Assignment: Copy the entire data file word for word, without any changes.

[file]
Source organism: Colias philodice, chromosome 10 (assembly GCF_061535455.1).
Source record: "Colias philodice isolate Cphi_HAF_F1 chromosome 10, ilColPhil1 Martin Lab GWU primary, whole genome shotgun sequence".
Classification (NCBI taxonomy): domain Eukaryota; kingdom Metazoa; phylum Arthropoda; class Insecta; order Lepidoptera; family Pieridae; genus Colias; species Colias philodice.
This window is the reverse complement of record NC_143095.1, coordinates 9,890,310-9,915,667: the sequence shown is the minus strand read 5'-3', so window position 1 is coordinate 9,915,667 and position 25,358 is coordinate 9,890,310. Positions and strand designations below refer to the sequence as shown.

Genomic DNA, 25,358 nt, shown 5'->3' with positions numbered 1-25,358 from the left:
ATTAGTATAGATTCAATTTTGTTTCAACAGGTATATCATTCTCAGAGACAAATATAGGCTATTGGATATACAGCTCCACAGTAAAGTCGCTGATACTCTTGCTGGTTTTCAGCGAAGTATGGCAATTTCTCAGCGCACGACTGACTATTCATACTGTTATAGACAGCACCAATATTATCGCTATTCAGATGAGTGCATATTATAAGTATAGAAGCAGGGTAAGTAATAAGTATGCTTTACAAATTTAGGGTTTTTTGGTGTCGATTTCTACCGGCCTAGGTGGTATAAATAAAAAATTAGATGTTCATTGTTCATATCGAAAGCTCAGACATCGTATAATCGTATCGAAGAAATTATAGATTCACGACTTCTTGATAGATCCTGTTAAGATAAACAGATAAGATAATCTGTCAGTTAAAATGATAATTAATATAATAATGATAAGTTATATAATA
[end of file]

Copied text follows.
Source organism: Colias philodice, chromosome 10 (assembly GCF_061535455.1).
Source record: "Colias philodice isolate Cphi_HAF_F1 chromosome 10, ilColPhil1 Martin Lab GWU primary, whole genome shotgun sequence".
Classification (NCBI taxonomy): domain Eukaryota; kingdom Metazoa; phylum Arthropoda; class Insecta; order Lepidoptera; family Pieridae; genus Colias; species Colias philodice.
This window is the reverse complement of record NC_143095.1, coordinates 9,890,310-9,915,667: the sequence shown is the minus strand read 5'-3', so window position 1 is coordinate 9,915,667 and position 25,358 is coordinate 9,890,310. Positions and strand designations below refer to the sequence as shown.

Genomic DNA, 25,358 nt, shown 5'->3' with positions numbered 1-25,358 from the left:
ATTAGTATAGATTCAATTTTGTTTCAACAGGTATATCATTCTCAGAGACAAATATAGGCTATTGGATATACAGCTCCACAGTAAAGTCGCTGATACTCTTGCTGGTTTTCAGCGAAGTATGGCAATTTCTCAGCGCACGACTGACTATTCATACTGTTATAGACAGCACCAATATTATCGCTATTCAGATGAGTGCATATTATAAGTATAGAAGCAGGGTAAGTAATAAGTATGCTTTACAAATTTAGGGTTTTTTGGTGTCGATTTCTACCGGCCTAGGTGGTATAAATAAAAAATTAGATGTTCATTGTTCATATCGAAAGCTCAGACATCGTATAATCGTATCGAAGAAATTATAGATTCACGACTTCTTGATAGATCCTGTTAAGATAAACAGATAAGATAATCTGTCAGTTAAAATGATAATTAATATAATAATGATAAGTTATATAATA